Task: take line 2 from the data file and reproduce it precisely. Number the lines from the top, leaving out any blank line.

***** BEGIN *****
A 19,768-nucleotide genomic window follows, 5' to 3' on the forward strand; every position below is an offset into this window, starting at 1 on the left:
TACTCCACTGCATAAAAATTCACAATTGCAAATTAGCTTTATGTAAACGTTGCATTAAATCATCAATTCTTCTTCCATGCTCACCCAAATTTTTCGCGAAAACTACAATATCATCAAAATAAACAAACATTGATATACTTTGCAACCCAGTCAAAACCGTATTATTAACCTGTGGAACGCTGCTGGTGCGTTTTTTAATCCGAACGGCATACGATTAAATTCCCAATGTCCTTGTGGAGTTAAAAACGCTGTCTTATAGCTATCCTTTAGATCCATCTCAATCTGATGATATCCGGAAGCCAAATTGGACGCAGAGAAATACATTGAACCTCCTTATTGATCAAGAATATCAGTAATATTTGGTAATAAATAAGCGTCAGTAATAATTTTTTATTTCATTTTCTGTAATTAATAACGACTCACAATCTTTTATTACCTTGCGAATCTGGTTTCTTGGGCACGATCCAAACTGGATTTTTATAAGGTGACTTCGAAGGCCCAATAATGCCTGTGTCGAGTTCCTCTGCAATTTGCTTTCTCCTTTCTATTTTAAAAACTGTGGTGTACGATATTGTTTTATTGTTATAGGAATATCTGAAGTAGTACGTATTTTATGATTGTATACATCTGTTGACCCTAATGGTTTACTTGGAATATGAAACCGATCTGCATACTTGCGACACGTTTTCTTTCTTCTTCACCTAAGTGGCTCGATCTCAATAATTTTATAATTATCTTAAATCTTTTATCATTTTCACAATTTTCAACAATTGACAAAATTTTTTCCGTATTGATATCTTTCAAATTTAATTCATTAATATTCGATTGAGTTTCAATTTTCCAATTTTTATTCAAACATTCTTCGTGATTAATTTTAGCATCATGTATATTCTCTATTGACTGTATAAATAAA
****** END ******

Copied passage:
TACTCCACTGCATAAAAATTCACAATTGCAAATTAGCTTTATGTAAACGTTGCATTAAATCATCAATTCTTCTTCCATGCTCACCCAAATTTTTCGCGAAAACTACAATATCATCAAAATAAACAAACATTGATATACTTTGCAACCCAGTCAAAACCGTATTATTAACCTGTGGAACGCTGCTGGTGCGTTTTTTAATCCGAACGGCATACGATTAAATTCCCAATGTCCTTGTGGAGTTAAAAACGCTGTCTTATAGCTATCCTTTAGATCCATCTCAATCTGATGATATCCGGAAGCCAAATTGGACGCAGAGAAATACATTGAACCTCCTTATTGATCAAGAATATCAGTAATATTTGGTAATAAATAAGCGTCAGTAATAATTTTTTATTTCATTTTCTGTAATTAATAACGACTCACAATCTTTTATTACCTTGCGAATCTGGTTTCTTGGGCACGATCCAAACTGGATTTTTATAAGGTGACTTCGAAGGCCCAATAATGCCTGTGTCGAGTTCCTCTGCAATTTGCTTTCTCCTTTCTATTTTAAAAACTGTGGTGTACGATATTGTTTTATTGTTATAGGAATATCTGAAGTAGTACGTATTTTATGATTGTATACATCTGTTGACCCTAATGGTTTACTTGGAATATGAAACCGATCTGCATACTTGCGACACGTTTTCTTTCTTCTTCACCTAAGTGGCTCGATCTCAATAATTTTATAATTATCTTAAATCTTTTATCATTTTCACAATTTTCAACAATTGACAAAATTTTTTCCGTATTGATATCTTTCAAATTTAATTCATTAATATTCGATTGAGTTTCAATTTTCCAATTTTTATTCAAACATTCTTCGTGATTAATTTTAGCATCATGTATATTCTCTATTGACTGTATAAATAAA